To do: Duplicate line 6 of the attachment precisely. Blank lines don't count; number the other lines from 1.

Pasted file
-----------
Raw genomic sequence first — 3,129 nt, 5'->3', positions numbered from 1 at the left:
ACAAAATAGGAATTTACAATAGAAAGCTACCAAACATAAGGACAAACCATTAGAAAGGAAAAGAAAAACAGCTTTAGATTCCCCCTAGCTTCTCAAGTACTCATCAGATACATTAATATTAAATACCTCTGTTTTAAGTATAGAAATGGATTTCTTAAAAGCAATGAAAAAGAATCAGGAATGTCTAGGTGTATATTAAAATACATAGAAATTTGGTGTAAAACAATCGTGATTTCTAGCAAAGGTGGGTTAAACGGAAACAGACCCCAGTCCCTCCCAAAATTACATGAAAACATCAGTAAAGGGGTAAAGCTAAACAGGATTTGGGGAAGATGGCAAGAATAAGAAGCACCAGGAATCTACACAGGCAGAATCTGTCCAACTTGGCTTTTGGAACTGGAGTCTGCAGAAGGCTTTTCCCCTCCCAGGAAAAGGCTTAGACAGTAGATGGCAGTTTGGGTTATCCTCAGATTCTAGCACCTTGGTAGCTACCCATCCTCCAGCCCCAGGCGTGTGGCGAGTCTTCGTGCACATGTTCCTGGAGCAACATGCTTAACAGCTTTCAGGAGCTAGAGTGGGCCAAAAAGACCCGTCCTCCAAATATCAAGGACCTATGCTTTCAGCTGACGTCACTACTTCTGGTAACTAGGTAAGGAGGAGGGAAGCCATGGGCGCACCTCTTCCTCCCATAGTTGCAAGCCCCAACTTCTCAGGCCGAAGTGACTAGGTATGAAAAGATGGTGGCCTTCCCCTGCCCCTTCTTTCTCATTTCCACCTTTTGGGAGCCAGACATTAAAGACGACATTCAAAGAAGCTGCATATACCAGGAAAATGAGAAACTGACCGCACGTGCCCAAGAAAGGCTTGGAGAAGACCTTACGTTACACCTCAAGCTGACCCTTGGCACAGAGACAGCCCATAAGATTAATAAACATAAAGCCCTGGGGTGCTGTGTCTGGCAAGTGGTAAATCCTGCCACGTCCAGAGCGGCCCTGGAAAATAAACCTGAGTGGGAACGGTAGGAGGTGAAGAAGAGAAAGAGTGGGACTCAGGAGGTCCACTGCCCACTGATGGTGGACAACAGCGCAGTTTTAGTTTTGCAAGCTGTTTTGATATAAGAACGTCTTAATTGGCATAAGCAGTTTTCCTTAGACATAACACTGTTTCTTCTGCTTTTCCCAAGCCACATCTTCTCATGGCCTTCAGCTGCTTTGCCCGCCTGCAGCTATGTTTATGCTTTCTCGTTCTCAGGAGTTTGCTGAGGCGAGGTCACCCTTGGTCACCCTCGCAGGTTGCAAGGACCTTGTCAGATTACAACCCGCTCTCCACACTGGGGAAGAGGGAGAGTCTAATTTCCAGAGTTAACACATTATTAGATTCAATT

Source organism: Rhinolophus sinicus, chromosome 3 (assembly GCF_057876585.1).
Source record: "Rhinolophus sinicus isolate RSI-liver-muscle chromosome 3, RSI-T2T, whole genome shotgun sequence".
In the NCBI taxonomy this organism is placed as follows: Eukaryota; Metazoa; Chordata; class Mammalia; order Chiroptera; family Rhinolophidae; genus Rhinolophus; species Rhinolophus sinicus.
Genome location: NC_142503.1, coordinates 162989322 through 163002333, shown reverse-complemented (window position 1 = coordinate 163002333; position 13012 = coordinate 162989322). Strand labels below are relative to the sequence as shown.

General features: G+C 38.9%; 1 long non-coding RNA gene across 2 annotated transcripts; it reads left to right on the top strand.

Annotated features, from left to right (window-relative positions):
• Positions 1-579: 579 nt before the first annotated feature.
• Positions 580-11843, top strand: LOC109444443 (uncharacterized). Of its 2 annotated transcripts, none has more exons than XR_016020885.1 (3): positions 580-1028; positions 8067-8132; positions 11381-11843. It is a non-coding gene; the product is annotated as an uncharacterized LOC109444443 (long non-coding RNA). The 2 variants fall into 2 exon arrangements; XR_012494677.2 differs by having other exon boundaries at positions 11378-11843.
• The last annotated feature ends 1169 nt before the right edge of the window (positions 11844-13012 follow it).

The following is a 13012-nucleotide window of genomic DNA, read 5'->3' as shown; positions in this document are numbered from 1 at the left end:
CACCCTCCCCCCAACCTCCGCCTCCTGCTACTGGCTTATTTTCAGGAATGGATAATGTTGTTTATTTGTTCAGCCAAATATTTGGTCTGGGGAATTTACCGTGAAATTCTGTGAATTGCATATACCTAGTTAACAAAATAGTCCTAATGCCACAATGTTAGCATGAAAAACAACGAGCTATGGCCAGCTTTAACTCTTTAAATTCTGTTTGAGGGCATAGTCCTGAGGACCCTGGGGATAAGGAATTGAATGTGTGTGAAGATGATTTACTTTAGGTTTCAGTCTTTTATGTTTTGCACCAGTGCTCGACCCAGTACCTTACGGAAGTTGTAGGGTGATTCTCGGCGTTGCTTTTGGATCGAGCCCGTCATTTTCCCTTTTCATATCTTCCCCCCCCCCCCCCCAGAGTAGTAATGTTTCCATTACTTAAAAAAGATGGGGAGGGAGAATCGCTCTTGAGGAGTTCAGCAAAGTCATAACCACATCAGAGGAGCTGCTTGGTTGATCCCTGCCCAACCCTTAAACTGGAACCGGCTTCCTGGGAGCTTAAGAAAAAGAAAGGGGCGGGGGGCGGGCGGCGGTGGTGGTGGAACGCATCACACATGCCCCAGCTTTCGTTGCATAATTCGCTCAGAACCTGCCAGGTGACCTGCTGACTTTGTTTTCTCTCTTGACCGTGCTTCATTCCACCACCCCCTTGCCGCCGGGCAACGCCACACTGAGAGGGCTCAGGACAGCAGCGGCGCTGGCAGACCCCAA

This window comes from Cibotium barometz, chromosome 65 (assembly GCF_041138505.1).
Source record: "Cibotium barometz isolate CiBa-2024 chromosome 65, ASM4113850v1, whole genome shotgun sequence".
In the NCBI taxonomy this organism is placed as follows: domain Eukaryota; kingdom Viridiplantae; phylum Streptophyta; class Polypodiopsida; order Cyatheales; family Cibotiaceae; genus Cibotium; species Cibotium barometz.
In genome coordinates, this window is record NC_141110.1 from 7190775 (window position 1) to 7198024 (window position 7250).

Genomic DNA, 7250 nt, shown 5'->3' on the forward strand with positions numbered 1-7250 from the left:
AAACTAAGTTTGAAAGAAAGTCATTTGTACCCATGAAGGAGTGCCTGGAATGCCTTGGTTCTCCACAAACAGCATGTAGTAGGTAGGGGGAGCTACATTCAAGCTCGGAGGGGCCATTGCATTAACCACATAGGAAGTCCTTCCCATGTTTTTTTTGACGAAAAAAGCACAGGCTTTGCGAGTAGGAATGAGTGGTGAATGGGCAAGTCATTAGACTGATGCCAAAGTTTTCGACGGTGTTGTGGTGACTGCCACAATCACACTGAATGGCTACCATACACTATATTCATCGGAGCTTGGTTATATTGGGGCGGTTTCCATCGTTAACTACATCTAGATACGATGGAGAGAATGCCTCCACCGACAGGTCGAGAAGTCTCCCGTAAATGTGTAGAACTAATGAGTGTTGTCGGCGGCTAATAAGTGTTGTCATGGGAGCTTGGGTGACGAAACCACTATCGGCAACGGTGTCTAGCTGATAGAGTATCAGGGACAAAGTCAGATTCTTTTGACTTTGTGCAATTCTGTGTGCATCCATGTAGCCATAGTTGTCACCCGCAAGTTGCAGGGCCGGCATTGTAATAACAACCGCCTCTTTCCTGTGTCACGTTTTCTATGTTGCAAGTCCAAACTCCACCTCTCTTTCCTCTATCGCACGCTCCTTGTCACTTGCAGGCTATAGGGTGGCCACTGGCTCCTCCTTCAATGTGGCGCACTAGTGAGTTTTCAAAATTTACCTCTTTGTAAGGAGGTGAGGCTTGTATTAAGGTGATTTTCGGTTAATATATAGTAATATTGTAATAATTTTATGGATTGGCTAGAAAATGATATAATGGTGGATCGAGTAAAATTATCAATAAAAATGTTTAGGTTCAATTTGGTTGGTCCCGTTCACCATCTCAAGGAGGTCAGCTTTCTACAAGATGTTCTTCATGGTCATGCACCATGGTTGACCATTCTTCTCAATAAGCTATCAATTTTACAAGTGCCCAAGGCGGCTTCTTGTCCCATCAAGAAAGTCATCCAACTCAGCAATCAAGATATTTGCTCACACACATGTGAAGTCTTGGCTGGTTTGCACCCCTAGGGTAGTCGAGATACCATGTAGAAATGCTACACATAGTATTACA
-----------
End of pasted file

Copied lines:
Genome location: NC_142503.1, coordinates 162989322 through 163002333, shown reverse-complemented (window position 1 = coordinate 163002333; position 13012 = coordinate 162989322). Strand labels below are relative to the sequence as shown.